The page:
The Chrysalis Effect Ltd said their organisation was founded and run by people who had a medical diagnosis and had made a full recovery. They said they had been working with sufferers for five years and could provide testimonials from users of the Chrysalis Effect programme who had regained their health after receiving a medical diagnosis. They maintained people could and had recovered from those conditions and they were currently undergoing an evaluation process for the NHS to see whether the recovery programme could be offered to patients at GP stage. Chrysalis Effect provided a report of the recovery programme, which included an example Symptom Impact Questionnaire form, designed to monitor patient progress, and four patients' results.

    Assessment

    Upheld

    The ASA understood that the Chrysalis Effect was a support programme, which included videos, audios, downloadable content with meditation and relaxation techniques, advice, including from nutritionists and energy therapists and access to other online material, including a supporters’ forum, blog, news updates and inspirational stories from sufferers of Chronic Fatigue Syndrome.

    While we noted Chrysalis Effect provided an example of a self-reporting questionnaire, including the results recorded by four patients, which recorded some improvement in the symptoms experienced by the participants, we were concerned that they had not provided robust evidence, such as clinical trials or studies, to support their claims that the programme would enable consumers to achieve "complete recovery" from Chronic Fatigue Syndrome. Chrysalis Effect maintained they were in the process of collating evidence to substantiate the claims, however, we reminded them of their obligations under the CAP Code to hold appropriate evidence to substantiate claims prior to publication. We considered that testimonials from individual sufferers did not constitute a suitably robust body of evidence to demonstrate the effectiveness of the Chrysalis Effect programme in offering "complete recovery" from Chronic Fatigue Syndrome. Because we had not seen any evidence to demonstrate the efficacy of the Chrysalis Effect programme for treating Chronic Fatigue Syndrome, we concluded the claims were therefore misleading.

    The ad breached CAP Code rules 3.1 (Misleading advertising), 3.7 (Substantiation) and 12.1 (Medicines, medical devices, health-related products and beauty products).

    Action

    The ad must not appear again in its current form. We told Chrysalis Effect Ltd to ensure they held substantiation before making similar efficacy claims for the programme.

    CAP Code (Edition 12)

    12.1 3.1 3.7
     
  14. trishrhymes

    trishrhymes Senior Member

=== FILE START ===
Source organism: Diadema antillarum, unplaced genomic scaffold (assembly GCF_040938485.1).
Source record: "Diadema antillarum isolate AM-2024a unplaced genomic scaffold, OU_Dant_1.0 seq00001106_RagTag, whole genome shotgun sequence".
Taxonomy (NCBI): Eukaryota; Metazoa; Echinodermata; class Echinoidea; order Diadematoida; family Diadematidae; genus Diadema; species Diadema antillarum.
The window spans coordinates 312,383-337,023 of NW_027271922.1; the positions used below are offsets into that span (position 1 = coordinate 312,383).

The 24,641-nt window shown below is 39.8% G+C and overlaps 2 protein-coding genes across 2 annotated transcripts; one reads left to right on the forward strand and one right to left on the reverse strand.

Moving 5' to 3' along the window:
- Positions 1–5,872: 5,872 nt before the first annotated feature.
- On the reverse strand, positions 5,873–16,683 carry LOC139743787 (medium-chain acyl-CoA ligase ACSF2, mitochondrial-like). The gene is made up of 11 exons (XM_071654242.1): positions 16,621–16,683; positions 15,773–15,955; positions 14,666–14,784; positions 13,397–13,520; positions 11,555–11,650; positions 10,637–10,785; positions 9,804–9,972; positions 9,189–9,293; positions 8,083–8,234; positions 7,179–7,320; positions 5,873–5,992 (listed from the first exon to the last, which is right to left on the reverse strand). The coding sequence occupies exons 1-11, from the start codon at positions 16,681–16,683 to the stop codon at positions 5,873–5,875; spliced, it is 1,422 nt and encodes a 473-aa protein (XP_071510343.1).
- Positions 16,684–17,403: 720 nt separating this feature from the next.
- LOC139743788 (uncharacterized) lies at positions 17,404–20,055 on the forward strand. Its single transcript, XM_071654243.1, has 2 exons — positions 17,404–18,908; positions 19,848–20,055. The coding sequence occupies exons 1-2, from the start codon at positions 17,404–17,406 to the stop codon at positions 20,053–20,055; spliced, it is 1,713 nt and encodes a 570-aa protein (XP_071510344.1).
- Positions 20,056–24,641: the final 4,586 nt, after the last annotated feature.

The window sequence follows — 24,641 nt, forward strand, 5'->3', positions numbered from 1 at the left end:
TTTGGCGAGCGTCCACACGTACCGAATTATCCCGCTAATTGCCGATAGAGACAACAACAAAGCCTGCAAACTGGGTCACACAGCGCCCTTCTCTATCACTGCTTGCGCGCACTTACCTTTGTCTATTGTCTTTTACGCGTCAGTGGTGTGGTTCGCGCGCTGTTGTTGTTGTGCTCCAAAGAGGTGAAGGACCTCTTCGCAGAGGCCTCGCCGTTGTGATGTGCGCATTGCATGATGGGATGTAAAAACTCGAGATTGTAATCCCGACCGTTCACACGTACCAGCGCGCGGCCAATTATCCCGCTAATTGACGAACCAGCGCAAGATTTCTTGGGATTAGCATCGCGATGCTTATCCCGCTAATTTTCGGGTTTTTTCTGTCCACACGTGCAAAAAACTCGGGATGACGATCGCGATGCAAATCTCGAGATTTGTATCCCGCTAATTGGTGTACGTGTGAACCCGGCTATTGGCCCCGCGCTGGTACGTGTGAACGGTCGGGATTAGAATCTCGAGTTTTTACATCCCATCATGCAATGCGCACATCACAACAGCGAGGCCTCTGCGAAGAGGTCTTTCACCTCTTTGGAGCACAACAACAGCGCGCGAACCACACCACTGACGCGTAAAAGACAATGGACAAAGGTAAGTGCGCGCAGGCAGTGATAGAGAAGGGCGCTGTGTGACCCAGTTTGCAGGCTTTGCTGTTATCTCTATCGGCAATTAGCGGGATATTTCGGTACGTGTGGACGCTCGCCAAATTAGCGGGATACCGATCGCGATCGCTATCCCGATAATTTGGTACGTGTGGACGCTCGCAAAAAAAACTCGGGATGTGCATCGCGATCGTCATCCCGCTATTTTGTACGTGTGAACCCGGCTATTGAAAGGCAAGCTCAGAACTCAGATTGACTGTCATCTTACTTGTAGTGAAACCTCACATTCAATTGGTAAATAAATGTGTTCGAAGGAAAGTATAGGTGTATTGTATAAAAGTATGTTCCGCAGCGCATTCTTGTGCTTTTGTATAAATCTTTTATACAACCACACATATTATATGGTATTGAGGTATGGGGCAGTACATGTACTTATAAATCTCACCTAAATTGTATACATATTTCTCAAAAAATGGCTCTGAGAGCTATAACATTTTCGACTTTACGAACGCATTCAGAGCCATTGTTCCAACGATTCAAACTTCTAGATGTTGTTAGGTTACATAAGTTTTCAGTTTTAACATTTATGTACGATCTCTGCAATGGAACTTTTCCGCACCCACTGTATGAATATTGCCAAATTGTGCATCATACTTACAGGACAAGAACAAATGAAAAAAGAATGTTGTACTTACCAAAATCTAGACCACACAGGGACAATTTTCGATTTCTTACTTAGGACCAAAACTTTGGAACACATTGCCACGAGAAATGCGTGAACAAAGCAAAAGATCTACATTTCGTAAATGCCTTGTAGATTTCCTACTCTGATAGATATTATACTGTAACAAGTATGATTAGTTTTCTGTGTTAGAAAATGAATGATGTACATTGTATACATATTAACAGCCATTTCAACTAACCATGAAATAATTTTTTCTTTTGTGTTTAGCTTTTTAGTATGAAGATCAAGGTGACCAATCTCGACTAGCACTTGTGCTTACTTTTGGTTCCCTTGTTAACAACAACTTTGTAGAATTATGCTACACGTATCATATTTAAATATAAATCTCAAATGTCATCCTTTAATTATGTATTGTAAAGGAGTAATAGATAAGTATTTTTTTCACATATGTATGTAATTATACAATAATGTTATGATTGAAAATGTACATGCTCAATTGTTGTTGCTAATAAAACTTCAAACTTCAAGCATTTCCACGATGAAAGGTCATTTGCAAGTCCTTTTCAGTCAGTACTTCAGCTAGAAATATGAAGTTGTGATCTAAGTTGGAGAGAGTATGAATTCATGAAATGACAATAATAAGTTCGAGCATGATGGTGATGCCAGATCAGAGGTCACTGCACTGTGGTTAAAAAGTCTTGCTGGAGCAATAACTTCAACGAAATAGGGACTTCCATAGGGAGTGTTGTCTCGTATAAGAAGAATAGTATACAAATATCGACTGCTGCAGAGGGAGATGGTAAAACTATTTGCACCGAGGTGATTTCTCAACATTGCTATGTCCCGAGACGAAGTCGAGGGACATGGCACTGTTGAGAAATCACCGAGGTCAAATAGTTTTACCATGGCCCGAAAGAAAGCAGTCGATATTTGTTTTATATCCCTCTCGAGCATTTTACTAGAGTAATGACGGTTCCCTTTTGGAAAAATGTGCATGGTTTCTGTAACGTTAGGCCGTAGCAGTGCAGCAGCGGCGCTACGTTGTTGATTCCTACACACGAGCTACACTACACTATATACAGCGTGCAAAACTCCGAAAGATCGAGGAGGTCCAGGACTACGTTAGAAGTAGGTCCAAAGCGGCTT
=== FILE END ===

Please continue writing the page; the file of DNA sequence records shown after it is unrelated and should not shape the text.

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    Has anyone reported this article to the advertising standards authority? It seems to be in breach of the ASA ruling from 2014 referred to above. Good to see the only 3 comments after the article point out that it's garbage and refer to the ASA ruling.
     
  15. user9876

    user9876 Senior Member

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    Given this was Nov 2014 have the managed to collect the evidence they claimed they were? I've not seen anything.
     
  16. alex3619

    alex3619 Senior Member

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    This is at least the second thread on this topic, though the last one was some years ago.

    I went to that website back then.

    I can sum up my interpretation in one line.

    Psychobabble by any other name would smell as foul.
     
  17. TiredSam

    TiredSam The wise nematode hibernates

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    Quackery by any other name would smell as fowl.
     
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  18. sarah darwins

    sarah darwins I told you I was ill

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    That's terrible. Keep 'em coming! :thumbsup:
     
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  19. TigerLilea

    TigerLilea Senior Member

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    Every time we read shit like this, it comes out of the UK! :mad:
     
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  20. AndyPR

    AndyPR Senior Member

    Oh please. Do we have a surplus of bullshit relating to how to treat and otherwise deal with ME? Yes, yes we do. But there are examples from many other countries.
     
    MEMum, NelliePledge, Joh and 2 others like this.